spamassassin-users October 2010 archive
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spamassassin-users: Re: Seeking advice re: SA score discrepancie

Re: Seeking advice re: SA score discrepancies

From: Jerry Pape <jpape_at_nospam>
Date: Mon Oct 18 2010 - 05:37:23 GMT
To: users@spamassassin.apache.org

  Wow, I am grateful for the prompt answers, but I must say they have
confused me.

Bayes should not be on in my config and subsequent check of the GUI says
its not--this may be wrong.

Further, what are the "scoreset" indexes?

I don't use Bayes because all of my clients are POP mail and they are
neither smart|committed enough to mail back ham/spam to educate the system.

Additionally, when I used Bayes way back when (without manual
population) and simply allowed auto-population to occur, I ended up with
enormous
.spamassassin sub-files that rapidly eclipsed 50% of the client's disk
quota.

I am certain that I am missing critical configurational understanding
and optimizations, but
until your lot kindly educates me--it is what it is and my initial
dilemma remains unresolved.

JP

On 10/17/10 7:01 PM, John Hardin wrote:
> On Sun, 17 Oct 2010, Jerry Pape wrote:
>
>> [Not sure if this is the right place to send this--please correct me
>> if I am in error]
>
> This is the place.
>
>> Assessment of this header at
>> http://www.futurequest.net/docs/SA/decode/ yields:
>>
>> Test Score Description
>> BAYES_40 0.000 Bayesian spam probability is 20 to 40%
>> HTML_IMAGE_RATIO_02 0.550 HTML has a low ratio of text to
>> image area
>> HTML_MESSAGE 0.001 HTML included in message
>> HTML_MIME_NO_HTML_TAG 1.052 HTML-only message, but there is
>> no HTML tag
>> MIME_HTML_ONLY 1.672 Message only has text/html MIME parts
>> RDNS_NONE 0.100 Delivered to trusted network by a host with
>> no rDNS
>> URIBL_BLACK 1.961 Contains an URL listed in the URIBL blacklist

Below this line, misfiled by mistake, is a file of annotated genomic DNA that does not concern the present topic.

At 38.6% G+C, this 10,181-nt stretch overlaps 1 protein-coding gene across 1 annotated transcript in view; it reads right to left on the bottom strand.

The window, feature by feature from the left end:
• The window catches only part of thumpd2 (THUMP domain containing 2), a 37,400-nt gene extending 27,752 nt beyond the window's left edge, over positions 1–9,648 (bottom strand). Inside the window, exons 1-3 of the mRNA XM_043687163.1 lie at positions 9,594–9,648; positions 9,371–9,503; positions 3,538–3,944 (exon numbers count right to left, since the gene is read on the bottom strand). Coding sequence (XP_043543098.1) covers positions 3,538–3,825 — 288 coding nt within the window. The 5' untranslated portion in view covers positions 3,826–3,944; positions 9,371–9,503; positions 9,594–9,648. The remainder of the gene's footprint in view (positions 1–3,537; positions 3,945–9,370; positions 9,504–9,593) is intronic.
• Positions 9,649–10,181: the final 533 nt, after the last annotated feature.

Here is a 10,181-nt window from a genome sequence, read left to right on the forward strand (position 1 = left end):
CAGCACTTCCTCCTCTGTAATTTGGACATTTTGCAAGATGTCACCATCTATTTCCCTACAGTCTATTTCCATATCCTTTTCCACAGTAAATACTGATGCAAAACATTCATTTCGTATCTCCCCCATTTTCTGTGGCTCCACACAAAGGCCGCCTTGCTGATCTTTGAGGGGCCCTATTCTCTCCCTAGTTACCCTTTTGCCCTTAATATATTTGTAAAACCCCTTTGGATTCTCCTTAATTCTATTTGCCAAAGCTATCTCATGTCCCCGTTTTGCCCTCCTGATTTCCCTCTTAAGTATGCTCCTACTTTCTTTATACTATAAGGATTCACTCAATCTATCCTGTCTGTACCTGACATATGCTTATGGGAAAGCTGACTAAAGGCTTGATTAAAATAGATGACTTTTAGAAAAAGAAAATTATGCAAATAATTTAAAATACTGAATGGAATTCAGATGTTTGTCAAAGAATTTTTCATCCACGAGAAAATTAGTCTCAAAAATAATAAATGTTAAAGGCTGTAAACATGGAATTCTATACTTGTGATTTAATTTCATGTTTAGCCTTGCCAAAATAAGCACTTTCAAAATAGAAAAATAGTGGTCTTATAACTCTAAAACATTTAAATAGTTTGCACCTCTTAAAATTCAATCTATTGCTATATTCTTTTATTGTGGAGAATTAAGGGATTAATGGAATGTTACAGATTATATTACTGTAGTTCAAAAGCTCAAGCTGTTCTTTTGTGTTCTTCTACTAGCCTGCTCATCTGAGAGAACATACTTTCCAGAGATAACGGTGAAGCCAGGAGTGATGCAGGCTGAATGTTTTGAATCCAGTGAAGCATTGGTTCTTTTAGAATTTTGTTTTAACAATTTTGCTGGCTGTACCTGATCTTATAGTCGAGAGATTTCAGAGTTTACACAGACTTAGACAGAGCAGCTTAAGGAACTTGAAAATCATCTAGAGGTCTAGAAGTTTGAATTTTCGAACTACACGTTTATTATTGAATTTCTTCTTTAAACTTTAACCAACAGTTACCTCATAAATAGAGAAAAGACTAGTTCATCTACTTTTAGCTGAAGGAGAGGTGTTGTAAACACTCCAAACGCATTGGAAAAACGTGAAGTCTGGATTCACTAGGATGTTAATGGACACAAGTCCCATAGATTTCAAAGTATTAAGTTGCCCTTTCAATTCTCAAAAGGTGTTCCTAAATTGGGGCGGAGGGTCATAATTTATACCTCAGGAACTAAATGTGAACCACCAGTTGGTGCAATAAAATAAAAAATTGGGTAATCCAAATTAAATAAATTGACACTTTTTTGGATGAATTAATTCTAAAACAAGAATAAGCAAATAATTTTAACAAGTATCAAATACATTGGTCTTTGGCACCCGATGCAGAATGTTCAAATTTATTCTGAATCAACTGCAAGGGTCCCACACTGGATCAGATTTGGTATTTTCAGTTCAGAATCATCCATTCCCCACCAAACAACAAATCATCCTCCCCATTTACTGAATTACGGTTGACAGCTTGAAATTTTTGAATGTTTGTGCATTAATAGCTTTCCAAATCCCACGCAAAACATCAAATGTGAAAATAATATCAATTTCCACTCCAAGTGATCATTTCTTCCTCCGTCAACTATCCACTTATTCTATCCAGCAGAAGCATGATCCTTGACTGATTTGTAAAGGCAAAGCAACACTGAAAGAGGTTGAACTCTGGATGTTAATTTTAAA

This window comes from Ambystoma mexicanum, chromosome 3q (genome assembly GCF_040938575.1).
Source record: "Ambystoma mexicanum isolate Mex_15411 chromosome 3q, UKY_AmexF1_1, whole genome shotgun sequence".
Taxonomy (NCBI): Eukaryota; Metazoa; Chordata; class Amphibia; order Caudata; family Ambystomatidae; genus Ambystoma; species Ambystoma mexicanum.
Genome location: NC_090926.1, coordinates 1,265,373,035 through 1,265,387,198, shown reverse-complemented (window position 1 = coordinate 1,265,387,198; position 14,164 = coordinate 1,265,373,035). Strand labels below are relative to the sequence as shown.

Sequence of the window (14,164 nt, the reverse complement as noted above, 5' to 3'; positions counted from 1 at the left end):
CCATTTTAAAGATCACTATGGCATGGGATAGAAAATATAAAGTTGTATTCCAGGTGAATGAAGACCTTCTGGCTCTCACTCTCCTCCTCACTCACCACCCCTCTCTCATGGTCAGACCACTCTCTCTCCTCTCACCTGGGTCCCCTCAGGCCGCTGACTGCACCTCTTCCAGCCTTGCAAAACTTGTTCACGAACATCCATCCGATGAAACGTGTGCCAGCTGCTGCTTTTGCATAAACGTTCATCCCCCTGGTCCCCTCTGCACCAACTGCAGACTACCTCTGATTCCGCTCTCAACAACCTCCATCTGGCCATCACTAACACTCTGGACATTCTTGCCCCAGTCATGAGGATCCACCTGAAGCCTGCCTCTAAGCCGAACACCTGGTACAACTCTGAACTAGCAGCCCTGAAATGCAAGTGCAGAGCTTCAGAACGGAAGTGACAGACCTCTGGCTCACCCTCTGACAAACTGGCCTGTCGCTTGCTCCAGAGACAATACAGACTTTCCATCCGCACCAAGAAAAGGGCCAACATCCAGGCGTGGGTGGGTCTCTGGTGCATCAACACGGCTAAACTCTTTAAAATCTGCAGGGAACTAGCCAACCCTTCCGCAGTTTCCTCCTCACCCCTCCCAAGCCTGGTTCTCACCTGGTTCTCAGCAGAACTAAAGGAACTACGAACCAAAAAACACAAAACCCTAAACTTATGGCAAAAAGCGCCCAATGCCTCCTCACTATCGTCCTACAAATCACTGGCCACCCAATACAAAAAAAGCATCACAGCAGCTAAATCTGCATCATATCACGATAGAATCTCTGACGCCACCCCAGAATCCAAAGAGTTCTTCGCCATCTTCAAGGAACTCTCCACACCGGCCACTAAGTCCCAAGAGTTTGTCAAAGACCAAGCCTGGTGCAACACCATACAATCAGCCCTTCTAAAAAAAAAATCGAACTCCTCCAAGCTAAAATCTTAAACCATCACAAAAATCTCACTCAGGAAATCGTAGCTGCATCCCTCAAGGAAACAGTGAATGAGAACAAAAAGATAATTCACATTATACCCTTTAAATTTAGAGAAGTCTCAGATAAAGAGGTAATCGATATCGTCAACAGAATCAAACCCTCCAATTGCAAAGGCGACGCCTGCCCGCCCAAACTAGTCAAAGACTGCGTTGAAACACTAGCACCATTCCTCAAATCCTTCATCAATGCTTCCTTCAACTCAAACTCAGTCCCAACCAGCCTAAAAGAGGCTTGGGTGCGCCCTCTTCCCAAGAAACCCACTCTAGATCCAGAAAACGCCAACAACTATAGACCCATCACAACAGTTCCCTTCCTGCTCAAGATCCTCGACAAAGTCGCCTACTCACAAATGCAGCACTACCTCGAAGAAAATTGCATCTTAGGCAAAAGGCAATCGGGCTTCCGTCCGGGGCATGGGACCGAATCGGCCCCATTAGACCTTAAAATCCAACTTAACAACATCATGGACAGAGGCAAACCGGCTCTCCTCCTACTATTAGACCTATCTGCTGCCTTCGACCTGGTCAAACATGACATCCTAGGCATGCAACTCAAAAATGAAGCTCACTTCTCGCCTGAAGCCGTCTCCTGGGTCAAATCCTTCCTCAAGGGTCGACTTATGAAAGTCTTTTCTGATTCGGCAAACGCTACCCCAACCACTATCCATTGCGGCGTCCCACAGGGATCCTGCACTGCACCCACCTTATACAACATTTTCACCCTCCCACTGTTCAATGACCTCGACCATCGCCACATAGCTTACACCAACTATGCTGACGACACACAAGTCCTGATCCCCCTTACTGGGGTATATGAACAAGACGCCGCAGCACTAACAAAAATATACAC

>> Total: 5.336
>>
>> Clearly 5.336 does not equal 3.8.
>
> There are four score sets to choose from based on what options you
> have enabled. The above is for scoreset 2, no BAYES + net tests.
> Scoreset 3, BAYES + net tests, gives:
>
> HTML_MIME_NO_HTML_TAG 0.097
> MIME_HTML_ONLY_MULTI 0.001
> HTML_IMAGE_RATIO_02 0.383
> HTML_MESSAGE 0.001
> MIME_HTML_ONLY 1.457
> BAYES_40 -0.185
> URIBL_BLACK 1.955
> RDNS_NONE 0.1
> -------
> 3.809
>
> These are all of the default scores, and match what you're seeing.
>
>> I have no idea how to regress and resolve this problem.
>
> First off, you need to review your Bayes training. An obviously spammy
> message shouldn't be hitting BAYES_40. Properly-trained Bayes, hitting
> BAYES_99, would have scored 7.494 on that message.
>
> For analysis in general...
>
> This will put the individual rule scores into the headers:
>
> add_header all Status "_YESNO_, score=_SCORE_ required=_REQD_
> tests=_TESTSSCORES_ autolearn=_AUTOLEARN_ version=_VERSION_"
>
> "spamassassin --debug area=rules <test_msg_file" is often helpful.
>
> However:
>
> The nature of spam changes over time. 3.2, which is only getting
> critical bug fixes now, will become steadily less effective the more
> time passes and the spammers evolve new tricks. It's getting to the
> point that you should really consider upgrading to the latest 3.3
> release.
>